Northwestern University logoRegular exercise is very important to lead a healthy life but often people seem to face a risk of heart-related death during exercise. It is therefore vital that people should keep a check on their peak heart rates. Scientists from the Northwestern Medicine have apparently made it possible for women to measure their peak heart rate by a stress test. They claim to have presented a more accurate estimation of the peak heart rate to be attained by a healthy woman during exercise.

The authors predicted a new formula for women which is 206 minus 88 percent of age. They explained that according to the old formula a person aged 50 would display a peak rate of 170 beats per minute irrespective of whether they were men or women. But the latest analysis supposedly suggests a maximum heart rate of 162 beats for women.

“Now we know for the first time what is normal for women, and it’s a lower peak heart rate than for men. Using the standard formula, we were more likely to tell women they had a worse prognosis than they actually did,” explained Martha Gulati, M.D., assistant professor of medicine and preventive medicine and a cardiologist at Northwestern Medicine.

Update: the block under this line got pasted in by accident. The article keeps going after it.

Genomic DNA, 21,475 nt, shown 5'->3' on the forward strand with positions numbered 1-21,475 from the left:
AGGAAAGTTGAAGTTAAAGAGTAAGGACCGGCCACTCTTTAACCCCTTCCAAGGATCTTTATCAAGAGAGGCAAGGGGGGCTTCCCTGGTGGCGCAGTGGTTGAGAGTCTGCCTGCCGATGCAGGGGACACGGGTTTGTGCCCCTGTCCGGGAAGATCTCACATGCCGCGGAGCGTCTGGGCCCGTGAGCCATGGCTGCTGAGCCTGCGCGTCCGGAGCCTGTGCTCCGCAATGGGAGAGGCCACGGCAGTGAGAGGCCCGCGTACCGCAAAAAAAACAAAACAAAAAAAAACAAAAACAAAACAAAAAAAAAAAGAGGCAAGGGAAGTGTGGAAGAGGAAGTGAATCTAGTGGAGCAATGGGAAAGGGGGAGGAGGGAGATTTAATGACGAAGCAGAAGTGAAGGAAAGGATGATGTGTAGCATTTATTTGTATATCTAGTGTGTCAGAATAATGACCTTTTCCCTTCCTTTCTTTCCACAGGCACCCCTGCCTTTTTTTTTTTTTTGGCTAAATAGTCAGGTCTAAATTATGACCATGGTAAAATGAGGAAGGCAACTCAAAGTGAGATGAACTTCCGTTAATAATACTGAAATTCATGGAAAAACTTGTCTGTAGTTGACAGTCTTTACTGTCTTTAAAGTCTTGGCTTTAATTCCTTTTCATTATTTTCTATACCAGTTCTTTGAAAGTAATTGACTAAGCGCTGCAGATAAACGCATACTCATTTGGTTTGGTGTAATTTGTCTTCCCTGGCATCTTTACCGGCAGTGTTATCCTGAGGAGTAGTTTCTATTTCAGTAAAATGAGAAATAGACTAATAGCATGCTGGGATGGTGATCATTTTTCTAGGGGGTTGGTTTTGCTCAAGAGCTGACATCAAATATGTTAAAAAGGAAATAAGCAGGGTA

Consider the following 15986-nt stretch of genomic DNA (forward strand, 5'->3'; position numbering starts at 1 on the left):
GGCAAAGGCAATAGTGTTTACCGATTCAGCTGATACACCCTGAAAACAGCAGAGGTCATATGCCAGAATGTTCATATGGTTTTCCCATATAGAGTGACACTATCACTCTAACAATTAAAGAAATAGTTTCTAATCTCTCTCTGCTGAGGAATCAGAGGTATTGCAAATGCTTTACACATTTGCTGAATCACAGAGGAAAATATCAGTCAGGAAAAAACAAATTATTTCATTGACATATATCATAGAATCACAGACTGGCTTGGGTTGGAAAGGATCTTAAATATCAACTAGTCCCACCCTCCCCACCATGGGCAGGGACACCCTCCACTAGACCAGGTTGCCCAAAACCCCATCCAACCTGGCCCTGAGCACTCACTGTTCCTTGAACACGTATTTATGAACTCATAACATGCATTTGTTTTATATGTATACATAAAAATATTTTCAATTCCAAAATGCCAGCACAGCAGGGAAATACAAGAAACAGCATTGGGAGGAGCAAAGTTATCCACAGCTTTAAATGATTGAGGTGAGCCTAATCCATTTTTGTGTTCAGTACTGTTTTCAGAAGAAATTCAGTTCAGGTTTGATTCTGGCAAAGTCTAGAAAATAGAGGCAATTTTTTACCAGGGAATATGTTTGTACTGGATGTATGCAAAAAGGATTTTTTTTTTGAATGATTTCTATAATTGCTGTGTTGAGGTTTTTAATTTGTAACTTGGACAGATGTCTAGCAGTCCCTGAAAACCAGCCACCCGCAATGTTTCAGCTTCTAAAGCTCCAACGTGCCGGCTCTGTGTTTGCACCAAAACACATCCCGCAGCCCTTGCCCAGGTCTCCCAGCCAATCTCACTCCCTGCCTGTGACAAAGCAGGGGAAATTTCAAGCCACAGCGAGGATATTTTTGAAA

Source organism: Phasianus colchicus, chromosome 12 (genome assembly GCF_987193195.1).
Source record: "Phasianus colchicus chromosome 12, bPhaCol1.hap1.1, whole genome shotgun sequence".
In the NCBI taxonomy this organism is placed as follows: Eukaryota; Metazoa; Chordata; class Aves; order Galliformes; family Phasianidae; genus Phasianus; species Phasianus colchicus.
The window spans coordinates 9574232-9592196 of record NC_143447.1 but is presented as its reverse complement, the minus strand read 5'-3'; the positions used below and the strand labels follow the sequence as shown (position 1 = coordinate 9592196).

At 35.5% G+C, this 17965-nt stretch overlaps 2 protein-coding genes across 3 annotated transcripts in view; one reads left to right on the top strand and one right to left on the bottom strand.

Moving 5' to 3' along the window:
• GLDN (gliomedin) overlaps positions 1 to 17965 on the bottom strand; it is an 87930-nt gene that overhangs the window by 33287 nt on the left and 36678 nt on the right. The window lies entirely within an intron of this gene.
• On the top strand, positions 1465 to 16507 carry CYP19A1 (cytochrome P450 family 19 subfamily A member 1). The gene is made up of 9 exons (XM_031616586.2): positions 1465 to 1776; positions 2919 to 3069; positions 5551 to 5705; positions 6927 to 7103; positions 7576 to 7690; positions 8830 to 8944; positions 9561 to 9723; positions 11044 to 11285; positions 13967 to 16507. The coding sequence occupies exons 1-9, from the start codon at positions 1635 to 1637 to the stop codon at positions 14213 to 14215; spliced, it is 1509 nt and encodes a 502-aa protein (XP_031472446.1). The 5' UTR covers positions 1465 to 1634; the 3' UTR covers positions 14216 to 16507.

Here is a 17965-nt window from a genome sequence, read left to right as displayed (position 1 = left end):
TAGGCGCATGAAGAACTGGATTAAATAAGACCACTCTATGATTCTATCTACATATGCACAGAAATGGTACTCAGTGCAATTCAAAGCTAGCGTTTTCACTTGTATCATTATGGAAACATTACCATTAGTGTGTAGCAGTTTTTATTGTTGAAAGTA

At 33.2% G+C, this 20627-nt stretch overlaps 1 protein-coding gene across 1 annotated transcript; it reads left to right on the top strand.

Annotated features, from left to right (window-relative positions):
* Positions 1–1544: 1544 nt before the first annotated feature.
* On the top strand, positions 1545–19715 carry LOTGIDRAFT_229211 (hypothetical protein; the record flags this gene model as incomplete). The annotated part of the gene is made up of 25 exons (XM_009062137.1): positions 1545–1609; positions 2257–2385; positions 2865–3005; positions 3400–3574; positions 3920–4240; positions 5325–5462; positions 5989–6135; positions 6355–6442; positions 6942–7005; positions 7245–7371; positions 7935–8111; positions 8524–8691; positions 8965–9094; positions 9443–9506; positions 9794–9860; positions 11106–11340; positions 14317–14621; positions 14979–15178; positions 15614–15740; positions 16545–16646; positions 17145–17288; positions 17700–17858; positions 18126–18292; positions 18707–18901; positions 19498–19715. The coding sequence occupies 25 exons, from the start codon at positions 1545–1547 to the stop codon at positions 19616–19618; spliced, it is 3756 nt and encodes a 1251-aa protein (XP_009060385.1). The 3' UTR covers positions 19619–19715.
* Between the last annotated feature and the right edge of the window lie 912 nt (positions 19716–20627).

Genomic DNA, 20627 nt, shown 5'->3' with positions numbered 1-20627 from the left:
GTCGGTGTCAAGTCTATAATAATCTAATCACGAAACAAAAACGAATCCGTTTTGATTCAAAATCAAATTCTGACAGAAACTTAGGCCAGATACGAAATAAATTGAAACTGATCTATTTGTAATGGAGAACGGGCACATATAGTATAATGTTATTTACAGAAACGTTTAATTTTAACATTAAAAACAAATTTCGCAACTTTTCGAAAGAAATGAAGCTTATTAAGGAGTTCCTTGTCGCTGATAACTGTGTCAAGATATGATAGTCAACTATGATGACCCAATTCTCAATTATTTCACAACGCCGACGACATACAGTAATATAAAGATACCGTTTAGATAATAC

While exercising many men and women often use their peak heart rate multiplied by 65 to 85 percent to determine their upper heart rate. Although the new formula is a little complicated, employing a calculator may be helpful. Gulati is aiming to further simplify this calculation by introducing an iPhone application. After scrutinizing 5,437 healthy women aged 35 and older, the investigators announced the new formula. All these women were participants in the St. James Women Take Heart Project initiated in 1992 in the Chicago area.

Gulati highlighted, “Before, many women couldn’t meet their target heart rate. Now, with the new formula, they are actually meeting their age-defined heart rate.”

The latest formula enables women to accurately understand if they are generating normal or abnormal response to exercise. The investigators cautioned that test revealing an abnormal response is a marker suggesting an elevated risk of death. They explained that women and men share a gender difference so their capacity to exercise will differ.

The study is published in the June 28 issue of the journal Circulation.